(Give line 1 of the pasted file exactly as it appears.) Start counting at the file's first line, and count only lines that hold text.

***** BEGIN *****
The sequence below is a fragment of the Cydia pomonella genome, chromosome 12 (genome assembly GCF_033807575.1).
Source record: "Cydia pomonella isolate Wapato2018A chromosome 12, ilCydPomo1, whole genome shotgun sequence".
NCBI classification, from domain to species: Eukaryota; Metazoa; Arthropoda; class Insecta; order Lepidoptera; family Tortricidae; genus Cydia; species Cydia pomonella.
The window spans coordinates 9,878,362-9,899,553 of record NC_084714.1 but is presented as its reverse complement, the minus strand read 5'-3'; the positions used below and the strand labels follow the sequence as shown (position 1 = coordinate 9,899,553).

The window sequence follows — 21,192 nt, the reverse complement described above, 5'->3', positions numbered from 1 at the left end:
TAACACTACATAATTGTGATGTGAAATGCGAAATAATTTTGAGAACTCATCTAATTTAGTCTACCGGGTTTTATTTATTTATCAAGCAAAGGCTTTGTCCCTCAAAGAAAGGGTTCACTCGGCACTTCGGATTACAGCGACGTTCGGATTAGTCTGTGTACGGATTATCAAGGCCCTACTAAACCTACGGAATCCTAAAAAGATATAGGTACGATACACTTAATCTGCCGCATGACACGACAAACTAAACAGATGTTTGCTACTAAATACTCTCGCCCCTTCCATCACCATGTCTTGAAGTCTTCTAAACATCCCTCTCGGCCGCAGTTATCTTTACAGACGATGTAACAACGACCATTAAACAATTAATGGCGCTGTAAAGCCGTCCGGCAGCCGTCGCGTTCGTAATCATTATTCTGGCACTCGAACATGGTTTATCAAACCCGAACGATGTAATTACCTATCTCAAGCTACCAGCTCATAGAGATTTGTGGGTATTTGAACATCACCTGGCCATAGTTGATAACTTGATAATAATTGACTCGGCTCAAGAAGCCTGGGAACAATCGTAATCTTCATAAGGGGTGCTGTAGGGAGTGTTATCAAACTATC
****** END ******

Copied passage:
The sequence below is a fragment of the Cydia pomonella genome, chromosome 12 (genome assembly GCF_033807575.1).